Dr. Kelly Starrett: Why do they believe what they believe? Where did they come from? Why did those people adopt those sets of beliefs? And I think, imagine that suddenly we're like, "Hey, we have this diagnostic tool called strength and conditioning, and we don't need these corrective exercises." It's if you don't have a formal language of strength and conditioning, corrective exercises are great, because they really do... Are kind of sub-components. They're great skill transfer exercises for people who don't have a movement language. But if you have a formal language of strength and conditioning, you have regression and progression out the guilt, so you can see why Shirley Sahrmann believed what she believed, and then you're like, "Okay, now let's stand up and see if we can put our arms over our head and squat at the same time."
Dr. Kelly Starrett: Oh, the dead bug is just sort of like an iterative lumbar control for overhead squatting, or doing something in the real world. So fast forward suddenly where I'm in physio school, and my wife and I own a gym, and suddenly I'm confronted with, "Wow, this language that we're speaking in class doesn't really reflect the realities of what's happening in the way people are training, or my own experience as an athlete, or my own experience training and Olympic lifting, and power lifting," and so I really struggled to kind of reconcile those two things. And it seems obvious now, but in 2004, 2005, it was not obvious at all. And the world has changed really almost 20 years pretty dramatically. You couldn't buy a kettlebell in San Francisco back then.
Dr. Kelly Starrett: You had to drive to Santa Cruz to Flanagan Sports, which had... They imported kettlebells, and then you would buy a kettlebell, so it was like a two-hour drive to buy a kettlebell. So now you can buy 'em at Target. Really, I think people forgotten where we were. And so the gym really starts to color my practice as does my experience 'cause we were so attached deeply to Kaiser at the time, Kaiser Vallejo. And I did my six-month rotations at Kaiser, did inpatient and outpatient there. And I saw that patients weren't being evaluated for up towards six to eight weeks. It was taking long people to get evaluated by physio. And then the schedules were so impacted that you'd get a half-hour in two weeks. So that really colored my vision about, "Well, who owns this really? And how effective can a conversation with a physio be in this thing?" And the original Maitland model everyone knows is you saw someone three to five times a week. Man, if I put anyone with anyone three to five times a week, we're really gonna understand. Even the questions that were in the class of Maitland textbook are, "How did you feel in the first 12 hours? How did you feel in the first 24 hours?" You know what I mean?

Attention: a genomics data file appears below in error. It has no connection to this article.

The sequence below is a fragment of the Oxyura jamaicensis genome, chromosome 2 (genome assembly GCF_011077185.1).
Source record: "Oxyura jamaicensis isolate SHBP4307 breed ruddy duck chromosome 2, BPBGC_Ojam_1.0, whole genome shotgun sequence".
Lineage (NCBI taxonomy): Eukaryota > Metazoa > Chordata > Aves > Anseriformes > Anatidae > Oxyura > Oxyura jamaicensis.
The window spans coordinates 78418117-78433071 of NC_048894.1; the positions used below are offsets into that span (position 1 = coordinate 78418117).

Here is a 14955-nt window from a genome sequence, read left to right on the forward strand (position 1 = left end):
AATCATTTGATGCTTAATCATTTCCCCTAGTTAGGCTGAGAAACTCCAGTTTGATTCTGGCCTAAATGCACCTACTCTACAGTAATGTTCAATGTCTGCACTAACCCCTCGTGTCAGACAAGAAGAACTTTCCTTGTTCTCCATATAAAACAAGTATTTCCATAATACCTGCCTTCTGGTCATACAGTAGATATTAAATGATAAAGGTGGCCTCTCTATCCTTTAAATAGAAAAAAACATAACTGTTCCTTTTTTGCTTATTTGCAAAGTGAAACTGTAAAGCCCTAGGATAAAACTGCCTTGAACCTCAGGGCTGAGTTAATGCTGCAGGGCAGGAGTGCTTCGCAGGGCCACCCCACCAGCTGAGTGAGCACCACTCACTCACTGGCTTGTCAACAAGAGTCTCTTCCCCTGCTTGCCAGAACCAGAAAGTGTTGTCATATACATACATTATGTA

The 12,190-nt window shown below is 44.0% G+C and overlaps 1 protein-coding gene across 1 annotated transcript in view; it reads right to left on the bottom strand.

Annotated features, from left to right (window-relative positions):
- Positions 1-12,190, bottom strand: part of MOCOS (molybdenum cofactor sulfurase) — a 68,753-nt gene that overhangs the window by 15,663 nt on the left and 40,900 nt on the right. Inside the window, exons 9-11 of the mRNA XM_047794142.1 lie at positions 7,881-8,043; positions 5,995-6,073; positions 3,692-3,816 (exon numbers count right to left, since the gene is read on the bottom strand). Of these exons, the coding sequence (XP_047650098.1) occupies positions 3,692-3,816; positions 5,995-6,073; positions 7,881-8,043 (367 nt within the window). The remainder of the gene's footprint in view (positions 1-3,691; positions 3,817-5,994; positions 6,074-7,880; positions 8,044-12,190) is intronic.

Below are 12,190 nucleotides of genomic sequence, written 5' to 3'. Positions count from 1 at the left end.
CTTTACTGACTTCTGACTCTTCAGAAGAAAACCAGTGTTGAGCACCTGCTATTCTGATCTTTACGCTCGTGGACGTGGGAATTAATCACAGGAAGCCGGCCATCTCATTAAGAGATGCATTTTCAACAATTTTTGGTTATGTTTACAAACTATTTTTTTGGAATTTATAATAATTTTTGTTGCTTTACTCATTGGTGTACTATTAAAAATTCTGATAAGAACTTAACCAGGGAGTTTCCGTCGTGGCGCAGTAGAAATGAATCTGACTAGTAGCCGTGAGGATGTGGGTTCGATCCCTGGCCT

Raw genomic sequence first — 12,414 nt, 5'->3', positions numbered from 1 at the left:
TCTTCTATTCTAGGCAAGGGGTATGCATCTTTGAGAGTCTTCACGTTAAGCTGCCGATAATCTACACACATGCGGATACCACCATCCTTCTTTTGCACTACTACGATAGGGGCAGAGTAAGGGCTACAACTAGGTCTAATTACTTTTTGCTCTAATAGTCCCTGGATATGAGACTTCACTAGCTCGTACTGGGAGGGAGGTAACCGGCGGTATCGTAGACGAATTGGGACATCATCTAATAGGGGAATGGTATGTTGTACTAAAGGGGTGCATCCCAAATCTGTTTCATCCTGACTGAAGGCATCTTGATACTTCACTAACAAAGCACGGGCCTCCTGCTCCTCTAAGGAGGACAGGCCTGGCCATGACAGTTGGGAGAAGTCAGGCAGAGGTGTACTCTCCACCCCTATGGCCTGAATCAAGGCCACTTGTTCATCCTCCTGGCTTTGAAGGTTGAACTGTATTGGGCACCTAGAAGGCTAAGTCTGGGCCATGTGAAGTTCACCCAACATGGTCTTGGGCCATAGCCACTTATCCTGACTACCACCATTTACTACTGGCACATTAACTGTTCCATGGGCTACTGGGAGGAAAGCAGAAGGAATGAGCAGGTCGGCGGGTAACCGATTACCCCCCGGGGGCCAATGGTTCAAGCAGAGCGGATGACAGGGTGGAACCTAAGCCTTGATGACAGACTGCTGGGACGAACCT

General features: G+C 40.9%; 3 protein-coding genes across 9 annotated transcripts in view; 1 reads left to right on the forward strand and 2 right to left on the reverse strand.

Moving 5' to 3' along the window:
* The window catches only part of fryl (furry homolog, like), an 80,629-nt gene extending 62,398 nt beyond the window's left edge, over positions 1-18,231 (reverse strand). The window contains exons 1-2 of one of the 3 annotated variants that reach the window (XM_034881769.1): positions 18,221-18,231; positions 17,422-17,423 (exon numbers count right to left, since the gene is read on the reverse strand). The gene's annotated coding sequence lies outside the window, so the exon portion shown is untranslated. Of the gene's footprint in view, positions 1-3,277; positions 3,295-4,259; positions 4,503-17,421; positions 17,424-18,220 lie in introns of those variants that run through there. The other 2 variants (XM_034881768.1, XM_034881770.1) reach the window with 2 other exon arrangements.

Dr. Yoni Rosenblatt: It's crazy. It's crazy.
Dr. Kelly Starrett: How did you feel when you left the session? And that stuff is out. And so we really started realizing as people were coming in that there was this movement control component, skill component. And oftentimes the people who were having musculoskeletal pain were still exercising and people who had musculoskeletal pain also lacked complete range of motion. So what people don't understand is that Supple Leopard, coming up on its 10 year anniversary, people are like, "Where are the objective measures?" And the objective measures are normative range of motion. That's like hip flexion. It just happens to be expressed in squatting. And so what we saw was that people didn't... They said they would squat, but then their arch would be collapsed and their knee would be valgus and then they would be overextended and they couldn't breathe.
Dr. Kelly Starrett: So when we really started connecting the dots, what we found was when we improved people's positions in the weight room, they went faster and all of their niggly problems cleaned up, addressed up. And of course, we still had volume issues, etcetera, etcetera, but what we found was if we improved your position, we can improve your performance. And then restoring someone's position if they had pain and injury was a really effective way to get them back. And so suddenly we had this spectrum of, yes, we may need to bias the physiology temporarily, but ultimately it's about can you do these fundamental movements that express the bookmarks of physiologic range? And now we're still trying to do that today.